The legal battle between Bitcoin mining giant Bitmain and its co-founder, Micree Zhan is beginning to take shape, and the latter appears to have scored first points.
Earlier this week, Bitmain revealed that the Beijing Haidian District Bureau of Justice had approved Zhan’s request for it to block the firm from registering a legal representation for its Beijing branch.
Bitmain’s Legal Representation
Bitmain had tried to get Luyao Liu, its Chief Financial Officer, to be the legal representation for its Beijing branch. Zhan had been the firm’s legal representative until he was removed from his position at the firm last October by his co-founder – and Bitmain’s currency CEO – Jihan Wu.
Wu went on to announce Liu as the firm’s new legal representative, explaining that the decision to promote the latter was due to a need for more effective internal management. Zhan went on to appeal the decision a month later, asking that the Justice Bureau should rescind Liu’s appointment and reappoint him to the post.
Reports have now confirmed that the Bureau accepted the request. However, while Liu’s appointment was annulled, Zhan wasn’t reinstated as well.
“We deeply regret the decision and think the bureau has violated corporate laws, and our company’s autonomy via administrative measures,” the company reportedly said, while explaining that it has the authority to appoint a new legal representative for the Beijing branch since it’s the holding company.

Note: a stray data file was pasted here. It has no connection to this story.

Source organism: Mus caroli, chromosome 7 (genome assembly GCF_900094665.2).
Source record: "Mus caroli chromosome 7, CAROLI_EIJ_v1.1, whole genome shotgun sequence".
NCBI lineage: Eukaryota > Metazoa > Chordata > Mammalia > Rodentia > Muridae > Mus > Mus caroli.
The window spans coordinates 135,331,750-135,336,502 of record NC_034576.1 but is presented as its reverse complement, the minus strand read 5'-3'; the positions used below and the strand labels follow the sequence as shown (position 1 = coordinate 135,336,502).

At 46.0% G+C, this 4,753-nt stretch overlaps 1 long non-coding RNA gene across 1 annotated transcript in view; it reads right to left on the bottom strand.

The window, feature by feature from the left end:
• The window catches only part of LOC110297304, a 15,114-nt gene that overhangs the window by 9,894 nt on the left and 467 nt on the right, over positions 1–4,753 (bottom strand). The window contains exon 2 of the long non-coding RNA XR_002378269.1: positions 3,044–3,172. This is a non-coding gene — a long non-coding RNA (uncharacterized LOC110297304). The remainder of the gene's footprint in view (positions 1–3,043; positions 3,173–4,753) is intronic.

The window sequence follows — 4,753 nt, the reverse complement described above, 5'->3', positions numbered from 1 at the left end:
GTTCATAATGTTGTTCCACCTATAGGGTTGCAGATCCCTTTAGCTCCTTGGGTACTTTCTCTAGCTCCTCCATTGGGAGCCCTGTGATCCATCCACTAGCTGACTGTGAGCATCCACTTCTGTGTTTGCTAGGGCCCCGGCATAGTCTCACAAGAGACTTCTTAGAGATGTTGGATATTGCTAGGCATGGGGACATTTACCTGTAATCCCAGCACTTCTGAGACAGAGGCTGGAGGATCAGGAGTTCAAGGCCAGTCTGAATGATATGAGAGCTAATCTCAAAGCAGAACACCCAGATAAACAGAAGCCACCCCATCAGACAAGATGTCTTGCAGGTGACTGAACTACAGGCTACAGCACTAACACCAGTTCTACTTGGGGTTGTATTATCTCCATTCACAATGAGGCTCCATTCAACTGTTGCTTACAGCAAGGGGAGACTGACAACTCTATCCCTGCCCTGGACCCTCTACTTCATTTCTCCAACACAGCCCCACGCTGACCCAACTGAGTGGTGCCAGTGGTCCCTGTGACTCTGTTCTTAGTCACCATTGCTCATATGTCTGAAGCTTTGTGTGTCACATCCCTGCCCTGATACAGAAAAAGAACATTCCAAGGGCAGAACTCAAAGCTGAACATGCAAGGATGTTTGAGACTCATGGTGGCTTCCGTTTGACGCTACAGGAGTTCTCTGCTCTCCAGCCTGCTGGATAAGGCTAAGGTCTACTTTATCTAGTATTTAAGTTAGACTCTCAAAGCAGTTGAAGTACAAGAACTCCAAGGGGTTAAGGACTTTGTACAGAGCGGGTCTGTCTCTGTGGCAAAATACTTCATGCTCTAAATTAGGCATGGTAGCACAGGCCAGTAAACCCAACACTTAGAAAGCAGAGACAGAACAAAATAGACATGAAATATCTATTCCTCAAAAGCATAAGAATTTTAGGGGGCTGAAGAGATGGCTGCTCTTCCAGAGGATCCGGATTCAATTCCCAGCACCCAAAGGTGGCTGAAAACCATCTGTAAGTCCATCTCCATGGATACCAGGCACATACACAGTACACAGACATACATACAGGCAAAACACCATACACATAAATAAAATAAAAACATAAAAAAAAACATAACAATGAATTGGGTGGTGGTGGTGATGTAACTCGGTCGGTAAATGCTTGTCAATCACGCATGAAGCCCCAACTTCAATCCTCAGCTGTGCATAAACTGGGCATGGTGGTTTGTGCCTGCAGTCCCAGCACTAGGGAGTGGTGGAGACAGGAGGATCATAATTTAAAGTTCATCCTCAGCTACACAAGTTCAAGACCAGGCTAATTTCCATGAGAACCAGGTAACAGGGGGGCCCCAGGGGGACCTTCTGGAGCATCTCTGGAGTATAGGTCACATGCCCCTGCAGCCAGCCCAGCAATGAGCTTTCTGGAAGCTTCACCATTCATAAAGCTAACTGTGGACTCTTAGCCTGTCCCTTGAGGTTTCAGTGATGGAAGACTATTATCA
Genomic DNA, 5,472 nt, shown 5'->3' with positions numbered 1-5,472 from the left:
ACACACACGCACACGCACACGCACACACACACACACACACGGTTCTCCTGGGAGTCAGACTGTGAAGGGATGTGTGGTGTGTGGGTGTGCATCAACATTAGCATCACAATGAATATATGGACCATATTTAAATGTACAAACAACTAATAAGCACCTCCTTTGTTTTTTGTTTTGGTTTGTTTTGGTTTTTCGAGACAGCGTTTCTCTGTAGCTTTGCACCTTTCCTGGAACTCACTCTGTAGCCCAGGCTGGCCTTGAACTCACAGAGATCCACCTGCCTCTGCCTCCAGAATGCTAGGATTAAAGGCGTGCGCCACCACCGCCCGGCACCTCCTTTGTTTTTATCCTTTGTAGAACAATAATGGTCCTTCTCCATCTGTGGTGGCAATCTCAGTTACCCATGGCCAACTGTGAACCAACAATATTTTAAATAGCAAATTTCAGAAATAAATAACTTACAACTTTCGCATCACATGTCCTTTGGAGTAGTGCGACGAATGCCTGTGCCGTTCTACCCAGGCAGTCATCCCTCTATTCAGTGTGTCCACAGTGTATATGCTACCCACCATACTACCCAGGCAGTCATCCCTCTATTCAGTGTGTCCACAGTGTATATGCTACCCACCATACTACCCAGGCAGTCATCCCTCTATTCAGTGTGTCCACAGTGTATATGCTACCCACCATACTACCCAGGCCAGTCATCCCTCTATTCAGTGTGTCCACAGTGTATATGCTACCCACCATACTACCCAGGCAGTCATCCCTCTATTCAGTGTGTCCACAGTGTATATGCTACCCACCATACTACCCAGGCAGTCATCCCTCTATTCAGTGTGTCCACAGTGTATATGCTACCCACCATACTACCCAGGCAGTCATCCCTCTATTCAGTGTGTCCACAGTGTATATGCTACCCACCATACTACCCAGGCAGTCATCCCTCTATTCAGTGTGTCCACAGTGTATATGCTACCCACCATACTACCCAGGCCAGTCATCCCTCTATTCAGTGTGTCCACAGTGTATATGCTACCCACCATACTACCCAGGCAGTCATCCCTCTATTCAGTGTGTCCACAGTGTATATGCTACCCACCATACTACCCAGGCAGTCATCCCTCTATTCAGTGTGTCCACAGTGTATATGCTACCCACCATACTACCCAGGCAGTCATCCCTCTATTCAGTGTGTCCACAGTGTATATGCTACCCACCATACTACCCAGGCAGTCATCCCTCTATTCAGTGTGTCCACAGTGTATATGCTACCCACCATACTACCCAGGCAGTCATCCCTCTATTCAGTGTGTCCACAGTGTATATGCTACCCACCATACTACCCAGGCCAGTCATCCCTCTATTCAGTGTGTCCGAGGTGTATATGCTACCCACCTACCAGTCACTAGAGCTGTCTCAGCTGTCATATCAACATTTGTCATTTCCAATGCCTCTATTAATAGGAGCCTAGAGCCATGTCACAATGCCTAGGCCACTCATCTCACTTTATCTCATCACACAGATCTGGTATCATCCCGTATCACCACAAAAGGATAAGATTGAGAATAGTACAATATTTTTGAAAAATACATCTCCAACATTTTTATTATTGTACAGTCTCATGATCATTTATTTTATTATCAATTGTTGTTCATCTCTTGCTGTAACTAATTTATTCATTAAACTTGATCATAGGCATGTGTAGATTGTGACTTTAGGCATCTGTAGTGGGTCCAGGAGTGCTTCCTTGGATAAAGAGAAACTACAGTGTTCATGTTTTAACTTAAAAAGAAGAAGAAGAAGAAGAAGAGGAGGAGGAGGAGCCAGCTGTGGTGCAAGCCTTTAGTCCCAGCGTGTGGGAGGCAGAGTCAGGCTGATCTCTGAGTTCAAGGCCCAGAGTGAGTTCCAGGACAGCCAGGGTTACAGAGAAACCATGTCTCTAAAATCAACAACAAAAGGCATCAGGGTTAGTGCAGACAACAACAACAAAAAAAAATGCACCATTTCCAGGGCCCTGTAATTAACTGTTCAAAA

The legal representative battle is part of a larger conflict between Zhan and Bitmain, which all began with his firing. At the time when Bitmain hired Liu as its legal representative, Zhan explained in an article that he would be moving forward with his quest to get back control of the firm.
He eventually filed several suits against the firm and has been in a legal tussle since then. Bitmain escalated the fight earlier this week, releasing a statement in which it disputed Zhao’s claim of owning 36 percent of Fujian Zhanhua Intelligence Technology Co. Ltd – another company subsidiary.
While Zhao had sued Bitmain on the claims that he owned 36 percent of the subsidiary, Bitmain’s Tuesday statement challenged the legitimacy of that claim. Bitmain explained that Zhao had offered no proof to back his claim up – a fact which rendered his entire argument baseless before the law.
The Company’s Unusual Standing Going Forward
While the two sides continue to argue, Bitmain’s business has been in some murky waters. Earlier this week, Samson Mow, Chief Strategy Officer (CSO) of blockchain infrastructure firm Blockstream, explained via Twitter that the company’s new flagship products – the Antminer s17 and T17 – had experienced some significant technical issues.
As Mow’s tweet explained, customers have reported issues with the mining rigs’ power supply fans. The rigs’ heat sinks have also reportedly been falling off, thus causing them to short out.
However, the firm also appears to be getting back on its feet at the same time. Industry blog Wu Said Blockchain reported earlier this week that Bitmain has already made about $300 million this year alone. The source added that the firm has also gained more market share, as it propped up the hash rate on two of its mining firms and opened two new locations.